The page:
3. Get your child's eyes checked right now for uveitis. The hospital may have already arranged this - but if they haven't, call them now and get it sorted. Miss T did have uveitis - a common complication of JIA - and had to have treatment straight away. If caught early, it can be put right (Miss T had eye drops and steroids and it cleared up quickly and now the methotrexate keeps it under control) but can lead to blindness if left unchecked for too long.

Next up...

Your child is STILL the same as they were before diagnosis. But you might need to be a bit more organised for a few of their needs from here on. Our free resources, at the end of this page, might help you to keep track of medications, treatments and other things to keep an eye on. Here are a few things to remember once your child starts JIA treatment - Miss T is on Methotrexate, so that is what we are focusing on here.
  1. Methotrexate works by reducing the immune system. That reduces the damage being done by the JIA and halts damage to the bones. As a result, Miss T is now more mobile and has less pain than she did before treatment. But - as it reduces the immune system, you do have to be careful of infections, bugs and other nasties.
  2. Chickenpox is not good. Whilst chickenpox is usually quite mild, for people with a lowered immune response it can lead to some nasty complications. If your child has not had chickenpox, you will need to make sure their school/pre-school/club is made aware. They will need to tell you if your child comes into close contact with anyone with chickenpox. (We were advised that 'close contact' means spending 15minutes in the same room as someone with chickenpox, or they go on to develop chickenpox spots shortly afterwards). When that happens, you will need to get your child to your local hospital to have an injection of Zoster Immune Globulin to give a boost to the immune response. I warn you now - this does hurt. But it is better than the complications of chickenpox. This has to be given within 72 hours of exposure to the virus. If you cannot get it in that time (for example if you don't get told about the chickenpox) then you have to wait it out. If your child does not come out in spots, great. But if they do, it's back to the hospital for a different treatment (aciclovir antiviral) to help reduce the impact of the virus.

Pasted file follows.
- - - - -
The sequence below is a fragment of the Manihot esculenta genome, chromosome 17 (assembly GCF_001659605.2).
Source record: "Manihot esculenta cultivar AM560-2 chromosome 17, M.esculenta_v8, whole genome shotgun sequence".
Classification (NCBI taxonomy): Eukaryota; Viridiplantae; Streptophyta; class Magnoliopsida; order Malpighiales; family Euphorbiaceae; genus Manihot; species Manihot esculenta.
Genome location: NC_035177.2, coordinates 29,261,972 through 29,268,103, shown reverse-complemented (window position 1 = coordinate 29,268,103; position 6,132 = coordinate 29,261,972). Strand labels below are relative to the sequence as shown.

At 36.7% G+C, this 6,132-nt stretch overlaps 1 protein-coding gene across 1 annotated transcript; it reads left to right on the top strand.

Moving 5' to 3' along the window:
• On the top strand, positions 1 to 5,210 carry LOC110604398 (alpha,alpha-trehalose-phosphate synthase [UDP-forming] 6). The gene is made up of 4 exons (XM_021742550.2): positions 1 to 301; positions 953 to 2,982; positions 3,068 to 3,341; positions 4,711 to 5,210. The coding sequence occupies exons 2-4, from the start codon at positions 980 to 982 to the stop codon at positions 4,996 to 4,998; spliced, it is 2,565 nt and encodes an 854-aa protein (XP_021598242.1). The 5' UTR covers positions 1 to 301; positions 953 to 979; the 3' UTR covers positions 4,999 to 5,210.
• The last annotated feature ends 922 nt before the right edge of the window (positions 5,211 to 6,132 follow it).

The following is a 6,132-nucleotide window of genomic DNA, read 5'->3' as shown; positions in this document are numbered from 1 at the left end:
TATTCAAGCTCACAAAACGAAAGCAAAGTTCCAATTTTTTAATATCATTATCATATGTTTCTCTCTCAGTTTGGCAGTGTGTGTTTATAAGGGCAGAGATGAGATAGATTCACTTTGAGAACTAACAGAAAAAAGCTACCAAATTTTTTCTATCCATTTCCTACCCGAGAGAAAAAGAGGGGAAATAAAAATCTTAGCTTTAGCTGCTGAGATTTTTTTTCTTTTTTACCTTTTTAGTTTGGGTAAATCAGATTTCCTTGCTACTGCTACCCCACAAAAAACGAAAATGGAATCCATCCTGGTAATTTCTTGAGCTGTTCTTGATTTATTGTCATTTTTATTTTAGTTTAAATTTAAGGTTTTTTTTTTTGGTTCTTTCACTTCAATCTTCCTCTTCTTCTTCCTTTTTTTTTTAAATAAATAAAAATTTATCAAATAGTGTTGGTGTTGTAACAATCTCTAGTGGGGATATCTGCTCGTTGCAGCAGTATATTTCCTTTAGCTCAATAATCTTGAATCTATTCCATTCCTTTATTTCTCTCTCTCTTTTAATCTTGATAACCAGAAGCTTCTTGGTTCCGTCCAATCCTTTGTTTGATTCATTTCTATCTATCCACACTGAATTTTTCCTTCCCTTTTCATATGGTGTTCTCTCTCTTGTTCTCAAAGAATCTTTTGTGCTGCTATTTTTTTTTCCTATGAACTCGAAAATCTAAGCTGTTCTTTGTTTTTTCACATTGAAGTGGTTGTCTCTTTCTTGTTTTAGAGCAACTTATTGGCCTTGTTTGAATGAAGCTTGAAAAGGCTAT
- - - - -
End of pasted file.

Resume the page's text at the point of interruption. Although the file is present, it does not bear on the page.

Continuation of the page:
3. Flu is not good. Your child, and their immediate family, will need to have a flu jab each autumn. These are currently free on the NHS from your GP practice. They must be the jab, as this contains the dead virus - not the nasal spray which contains a live virus. It must also be given before the schools and colleges start their immunisation series (of nasal sprays).
  4. Infection is not good. Whenever Miss T gets a high temperature, we start recording it. We use an in-the-ear thermometer and keep a close eye on her fever. If it stays high for 48-72 hours, she has to go straight to the hospital. Here she normally has a blood test and, if there is an infection, starts a course of antibiotics. Because of her weakened immune system, the antibiotics are really important to give her body a chance to fight the bugs. At this point, DO NOT LISTEN TO YOUR GP if they say your child is 'fine' unless they have done a blood test and know there is no infection! Miss T was unwell, we were told she was fine as there was nothing the doctor could hear through their stethoscope, but it turned out to be a chest infection and did need antibiotics to clear up.

Tests and checks

Living with Juvenile Idiopathic Arthritis does mean being organised in terms of administering medication and having tests and checkups. Here are a few key ones that you need to keep an eye on:

1. Blood tests